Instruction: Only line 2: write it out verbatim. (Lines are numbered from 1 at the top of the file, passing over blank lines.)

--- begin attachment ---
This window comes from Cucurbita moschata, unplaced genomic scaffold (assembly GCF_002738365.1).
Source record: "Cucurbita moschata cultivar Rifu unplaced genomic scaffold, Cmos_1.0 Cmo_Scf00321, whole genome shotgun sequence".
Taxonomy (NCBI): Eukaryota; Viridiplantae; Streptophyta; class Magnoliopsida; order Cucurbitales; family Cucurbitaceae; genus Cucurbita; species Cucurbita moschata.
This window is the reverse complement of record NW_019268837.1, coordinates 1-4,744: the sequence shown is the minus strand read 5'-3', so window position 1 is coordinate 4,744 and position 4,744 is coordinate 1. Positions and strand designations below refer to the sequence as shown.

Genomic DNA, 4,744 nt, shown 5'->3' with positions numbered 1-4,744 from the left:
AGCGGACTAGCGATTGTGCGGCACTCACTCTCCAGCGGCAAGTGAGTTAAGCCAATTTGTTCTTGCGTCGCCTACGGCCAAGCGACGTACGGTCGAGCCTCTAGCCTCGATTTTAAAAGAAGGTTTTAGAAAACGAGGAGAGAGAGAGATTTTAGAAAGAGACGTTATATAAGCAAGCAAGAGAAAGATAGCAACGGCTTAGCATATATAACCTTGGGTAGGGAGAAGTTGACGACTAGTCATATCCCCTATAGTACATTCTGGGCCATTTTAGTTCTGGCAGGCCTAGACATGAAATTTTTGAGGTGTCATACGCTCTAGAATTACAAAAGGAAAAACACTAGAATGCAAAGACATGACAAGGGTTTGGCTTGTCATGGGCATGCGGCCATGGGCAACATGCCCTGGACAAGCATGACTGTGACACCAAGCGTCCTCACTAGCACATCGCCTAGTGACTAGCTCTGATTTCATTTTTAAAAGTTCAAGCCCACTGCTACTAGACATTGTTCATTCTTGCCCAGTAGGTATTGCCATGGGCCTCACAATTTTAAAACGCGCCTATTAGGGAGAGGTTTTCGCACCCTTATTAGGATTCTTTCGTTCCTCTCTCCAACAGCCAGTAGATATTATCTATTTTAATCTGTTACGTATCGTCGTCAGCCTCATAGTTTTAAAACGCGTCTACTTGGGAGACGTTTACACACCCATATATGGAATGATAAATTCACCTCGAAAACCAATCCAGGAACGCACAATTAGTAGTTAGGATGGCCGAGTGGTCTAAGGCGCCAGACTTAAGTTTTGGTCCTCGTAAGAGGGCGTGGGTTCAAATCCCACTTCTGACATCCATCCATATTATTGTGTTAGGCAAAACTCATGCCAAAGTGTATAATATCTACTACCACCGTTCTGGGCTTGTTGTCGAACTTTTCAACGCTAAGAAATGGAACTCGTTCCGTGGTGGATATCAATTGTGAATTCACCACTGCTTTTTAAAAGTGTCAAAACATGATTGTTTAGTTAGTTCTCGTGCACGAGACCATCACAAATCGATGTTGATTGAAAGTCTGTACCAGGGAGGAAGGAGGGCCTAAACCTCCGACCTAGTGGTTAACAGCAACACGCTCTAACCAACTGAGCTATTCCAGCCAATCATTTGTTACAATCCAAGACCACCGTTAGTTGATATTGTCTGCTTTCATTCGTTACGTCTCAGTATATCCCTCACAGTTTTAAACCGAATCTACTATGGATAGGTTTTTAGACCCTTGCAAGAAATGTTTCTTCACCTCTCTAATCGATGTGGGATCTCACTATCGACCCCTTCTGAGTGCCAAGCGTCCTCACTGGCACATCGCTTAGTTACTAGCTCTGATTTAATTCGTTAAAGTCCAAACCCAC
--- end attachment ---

Source record: "Cucurbita moschata cultivar Rifu unplaced genomic scaffold, Cmos_1.0 Cmo_Scf00321, whole genome shotgun sequence".